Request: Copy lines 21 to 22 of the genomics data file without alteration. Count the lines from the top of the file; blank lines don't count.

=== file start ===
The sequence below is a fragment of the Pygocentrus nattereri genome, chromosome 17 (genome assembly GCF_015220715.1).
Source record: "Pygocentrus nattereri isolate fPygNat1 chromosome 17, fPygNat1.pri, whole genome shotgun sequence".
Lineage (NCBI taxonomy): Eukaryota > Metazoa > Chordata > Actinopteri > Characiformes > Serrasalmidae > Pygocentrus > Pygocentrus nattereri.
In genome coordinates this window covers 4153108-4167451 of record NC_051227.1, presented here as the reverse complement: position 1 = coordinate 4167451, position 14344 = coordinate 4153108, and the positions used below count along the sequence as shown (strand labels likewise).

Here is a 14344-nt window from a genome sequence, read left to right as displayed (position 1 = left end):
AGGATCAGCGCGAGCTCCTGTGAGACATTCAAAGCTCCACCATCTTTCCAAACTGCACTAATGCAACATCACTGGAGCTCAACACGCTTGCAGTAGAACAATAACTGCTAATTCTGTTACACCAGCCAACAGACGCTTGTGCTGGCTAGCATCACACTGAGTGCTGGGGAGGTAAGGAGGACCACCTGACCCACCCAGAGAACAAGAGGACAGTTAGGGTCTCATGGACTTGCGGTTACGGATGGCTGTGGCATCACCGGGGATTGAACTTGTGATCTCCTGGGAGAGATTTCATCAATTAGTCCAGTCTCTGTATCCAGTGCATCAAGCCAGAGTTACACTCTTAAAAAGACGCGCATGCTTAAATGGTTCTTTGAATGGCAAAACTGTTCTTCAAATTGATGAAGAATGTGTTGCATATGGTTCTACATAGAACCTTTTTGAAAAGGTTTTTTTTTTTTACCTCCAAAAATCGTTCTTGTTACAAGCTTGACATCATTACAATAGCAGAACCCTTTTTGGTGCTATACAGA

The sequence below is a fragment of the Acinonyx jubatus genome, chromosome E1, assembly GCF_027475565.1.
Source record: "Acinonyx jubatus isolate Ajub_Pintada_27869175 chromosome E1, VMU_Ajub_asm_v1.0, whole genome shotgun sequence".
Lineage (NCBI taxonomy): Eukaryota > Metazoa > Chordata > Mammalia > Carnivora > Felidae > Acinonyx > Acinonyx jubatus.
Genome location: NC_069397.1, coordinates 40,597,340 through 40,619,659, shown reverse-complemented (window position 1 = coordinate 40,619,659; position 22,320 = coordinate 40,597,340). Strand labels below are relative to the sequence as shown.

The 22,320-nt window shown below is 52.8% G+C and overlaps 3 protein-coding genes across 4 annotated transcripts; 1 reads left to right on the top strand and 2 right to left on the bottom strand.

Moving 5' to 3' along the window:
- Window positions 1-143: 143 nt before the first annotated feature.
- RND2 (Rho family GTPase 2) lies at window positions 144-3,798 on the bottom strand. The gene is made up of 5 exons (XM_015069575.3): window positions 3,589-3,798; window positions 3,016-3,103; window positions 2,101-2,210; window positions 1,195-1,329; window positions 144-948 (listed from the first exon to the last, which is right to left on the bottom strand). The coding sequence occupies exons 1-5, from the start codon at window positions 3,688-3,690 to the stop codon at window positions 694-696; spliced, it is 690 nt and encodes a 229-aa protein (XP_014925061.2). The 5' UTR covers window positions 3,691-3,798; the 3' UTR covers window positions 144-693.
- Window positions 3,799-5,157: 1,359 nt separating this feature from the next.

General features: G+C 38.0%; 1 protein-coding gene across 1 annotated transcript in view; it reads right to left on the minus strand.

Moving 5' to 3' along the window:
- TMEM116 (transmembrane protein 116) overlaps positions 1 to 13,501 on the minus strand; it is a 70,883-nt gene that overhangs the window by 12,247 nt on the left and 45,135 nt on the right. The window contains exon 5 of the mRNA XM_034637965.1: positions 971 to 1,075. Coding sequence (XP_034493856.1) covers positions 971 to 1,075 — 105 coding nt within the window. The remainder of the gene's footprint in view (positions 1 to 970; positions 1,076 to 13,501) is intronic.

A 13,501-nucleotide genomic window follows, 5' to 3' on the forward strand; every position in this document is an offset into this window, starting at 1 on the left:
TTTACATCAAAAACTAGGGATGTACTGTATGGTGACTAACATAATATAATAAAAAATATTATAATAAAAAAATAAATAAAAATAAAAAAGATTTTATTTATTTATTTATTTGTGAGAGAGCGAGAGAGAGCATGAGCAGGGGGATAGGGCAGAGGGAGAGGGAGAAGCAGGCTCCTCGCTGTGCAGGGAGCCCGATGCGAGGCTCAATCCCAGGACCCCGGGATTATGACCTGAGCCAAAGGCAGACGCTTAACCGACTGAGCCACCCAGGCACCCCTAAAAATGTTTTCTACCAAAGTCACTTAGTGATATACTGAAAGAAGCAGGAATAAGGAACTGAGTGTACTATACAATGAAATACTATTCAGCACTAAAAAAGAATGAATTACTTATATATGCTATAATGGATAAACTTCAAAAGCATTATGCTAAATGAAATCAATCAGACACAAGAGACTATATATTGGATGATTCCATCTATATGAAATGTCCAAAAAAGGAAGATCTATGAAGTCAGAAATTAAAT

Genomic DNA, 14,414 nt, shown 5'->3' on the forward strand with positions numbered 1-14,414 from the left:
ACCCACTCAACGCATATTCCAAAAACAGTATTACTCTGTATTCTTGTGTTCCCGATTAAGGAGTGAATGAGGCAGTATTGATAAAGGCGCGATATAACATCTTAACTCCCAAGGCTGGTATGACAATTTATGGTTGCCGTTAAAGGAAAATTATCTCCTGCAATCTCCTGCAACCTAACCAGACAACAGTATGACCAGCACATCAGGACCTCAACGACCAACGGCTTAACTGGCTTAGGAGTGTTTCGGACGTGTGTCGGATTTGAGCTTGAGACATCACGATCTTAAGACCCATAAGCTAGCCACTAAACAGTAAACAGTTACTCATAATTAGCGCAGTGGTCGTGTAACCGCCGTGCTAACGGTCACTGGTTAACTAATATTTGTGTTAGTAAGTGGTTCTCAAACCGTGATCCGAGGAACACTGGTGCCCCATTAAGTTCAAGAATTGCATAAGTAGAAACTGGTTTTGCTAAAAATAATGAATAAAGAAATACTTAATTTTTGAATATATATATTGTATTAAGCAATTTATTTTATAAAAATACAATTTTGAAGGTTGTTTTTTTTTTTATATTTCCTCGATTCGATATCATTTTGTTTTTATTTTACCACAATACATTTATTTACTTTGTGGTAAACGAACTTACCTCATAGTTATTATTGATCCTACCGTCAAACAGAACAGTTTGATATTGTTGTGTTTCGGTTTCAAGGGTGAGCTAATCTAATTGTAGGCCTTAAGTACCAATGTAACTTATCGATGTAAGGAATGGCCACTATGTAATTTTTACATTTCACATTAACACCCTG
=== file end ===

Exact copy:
Genomic DNA, 14,414 nt, shown 5'->3' on the forward strand with positions numbered 1-14,414 from the left:
ACCCACTCAACGCATATTCCAAAAACAGTATTACTCTGTATTCTTGTGTTCCCGATTAAGGAGTGAATGAGGCAGTATTGATAAAGGCGCGATATAACATCTTAACTCCCAAGGCTGGTATGACAATTTATGGTTGCCGTTAAAGGAAAATTATCTCCTGCAATCTCCTGCAACCTAACCAGACAACAGTATGACCAGCACATCAGGACCTCAACGACCAACGGCTTAACTGGCTTAGGAGTGTTTCGGACGTGTGTCGGATTTGAGCTTGAGACATCACGATCTTAAGACCCATAAGCTAGCCACTAAACAGTAAACAGTTACTCATAATTAGCGCAGTGGTCGTGTAACCGCCGTGCTAACGGTCACTGGTTAACTAATATTTGTGTTAGTAAGTGGTTCTCAAACCGTGATCCGAGGAACACTGGTGCCCCATTAAGTTCAAGAATTGCATAAGTAGAAACTGGTTTTGCTAAAAATAATGAATAAAGAAATACTTAATTTTTGAATATATATATTGTATTAAGCAATTTATTTTATAAAAATACAATTTTGAAGGTTGTTTTTTTTTTTATATTTCCTCGATTCGATATCATTTTGTTTTTATTTTACCACAATACATTTATTTACTTTGTGGTAAACGAACTTACCTCATAGTTATTATTGATCCTACCGTCAAACAGAACAGTTTGATATTGTTGTGTTTCGGTTTCAAGGGTGAGCTAATCTAATTGTAGGCCTTAAGTACCAATGTAACTTATCGATGTAAGGAATGGCCACTATGTAATTTTTACATTTCACATTAACACCCTG